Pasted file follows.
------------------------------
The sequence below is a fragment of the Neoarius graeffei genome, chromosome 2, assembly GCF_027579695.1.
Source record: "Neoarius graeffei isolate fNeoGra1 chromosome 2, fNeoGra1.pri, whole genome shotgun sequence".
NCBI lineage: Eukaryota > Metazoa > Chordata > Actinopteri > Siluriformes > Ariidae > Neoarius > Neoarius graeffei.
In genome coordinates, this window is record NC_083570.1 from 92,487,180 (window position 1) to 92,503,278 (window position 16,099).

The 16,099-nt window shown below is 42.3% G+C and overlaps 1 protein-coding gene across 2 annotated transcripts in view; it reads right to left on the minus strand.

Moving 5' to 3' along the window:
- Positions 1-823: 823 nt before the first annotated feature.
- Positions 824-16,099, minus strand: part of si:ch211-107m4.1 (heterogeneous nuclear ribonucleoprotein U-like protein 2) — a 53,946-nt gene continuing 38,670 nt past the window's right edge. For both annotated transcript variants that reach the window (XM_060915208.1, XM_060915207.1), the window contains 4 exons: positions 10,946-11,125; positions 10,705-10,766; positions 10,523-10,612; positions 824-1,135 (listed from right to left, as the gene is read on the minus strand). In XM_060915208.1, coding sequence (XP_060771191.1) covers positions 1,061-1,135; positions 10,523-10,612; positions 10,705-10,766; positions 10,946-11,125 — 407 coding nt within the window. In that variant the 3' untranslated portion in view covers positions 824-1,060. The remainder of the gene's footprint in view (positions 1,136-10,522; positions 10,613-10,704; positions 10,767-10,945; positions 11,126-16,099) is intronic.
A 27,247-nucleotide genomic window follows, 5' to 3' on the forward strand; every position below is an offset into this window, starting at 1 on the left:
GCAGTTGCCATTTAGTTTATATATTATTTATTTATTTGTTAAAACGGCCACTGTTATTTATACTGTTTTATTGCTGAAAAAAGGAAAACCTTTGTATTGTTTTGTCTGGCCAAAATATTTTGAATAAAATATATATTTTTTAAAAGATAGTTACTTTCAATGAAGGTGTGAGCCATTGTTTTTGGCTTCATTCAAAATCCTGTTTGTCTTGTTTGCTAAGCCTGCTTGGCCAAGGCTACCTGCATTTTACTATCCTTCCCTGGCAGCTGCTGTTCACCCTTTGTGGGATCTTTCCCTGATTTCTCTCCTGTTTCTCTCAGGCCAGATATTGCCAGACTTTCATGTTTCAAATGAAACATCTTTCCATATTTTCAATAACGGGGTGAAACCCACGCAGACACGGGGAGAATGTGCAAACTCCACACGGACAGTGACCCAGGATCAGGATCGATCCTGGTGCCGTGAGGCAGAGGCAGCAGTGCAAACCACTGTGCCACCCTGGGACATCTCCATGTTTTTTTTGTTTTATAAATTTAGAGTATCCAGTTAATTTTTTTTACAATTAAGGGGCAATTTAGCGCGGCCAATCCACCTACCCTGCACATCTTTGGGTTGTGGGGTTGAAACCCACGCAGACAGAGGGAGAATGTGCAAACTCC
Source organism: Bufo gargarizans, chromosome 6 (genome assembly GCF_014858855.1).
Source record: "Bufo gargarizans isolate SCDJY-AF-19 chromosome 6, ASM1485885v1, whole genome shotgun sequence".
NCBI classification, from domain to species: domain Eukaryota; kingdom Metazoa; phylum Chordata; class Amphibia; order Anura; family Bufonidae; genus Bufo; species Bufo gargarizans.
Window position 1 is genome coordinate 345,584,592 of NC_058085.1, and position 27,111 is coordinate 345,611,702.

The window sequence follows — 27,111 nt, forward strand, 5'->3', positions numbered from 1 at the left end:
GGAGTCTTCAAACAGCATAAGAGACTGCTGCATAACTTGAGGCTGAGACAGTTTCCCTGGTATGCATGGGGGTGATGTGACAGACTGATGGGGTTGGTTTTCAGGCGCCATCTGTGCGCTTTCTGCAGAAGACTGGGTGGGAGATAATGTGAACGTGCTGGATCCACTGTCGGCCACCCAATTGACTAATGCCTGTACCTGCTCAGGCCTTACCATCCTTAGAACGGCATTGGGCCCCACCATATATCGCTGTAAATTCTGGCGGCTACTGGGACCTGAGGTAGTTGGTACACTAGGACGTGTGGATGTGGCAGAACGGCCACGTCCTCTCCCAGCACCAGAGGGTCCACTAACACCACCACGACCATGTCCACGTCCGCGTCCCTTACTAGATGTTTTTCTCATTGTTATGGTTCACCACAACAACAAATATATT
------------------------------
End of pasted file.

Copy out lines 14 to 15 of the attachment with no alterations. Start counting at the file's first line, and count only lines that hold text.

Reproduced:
Window position 1 is genome coordinate 345,584,592 of NC_058085.1, and position 27,111 is coordinate 345,611,702.

The window sequence follows — 27,111 nt, forward strand, 5'->3', positions numbered from 1 at the left end: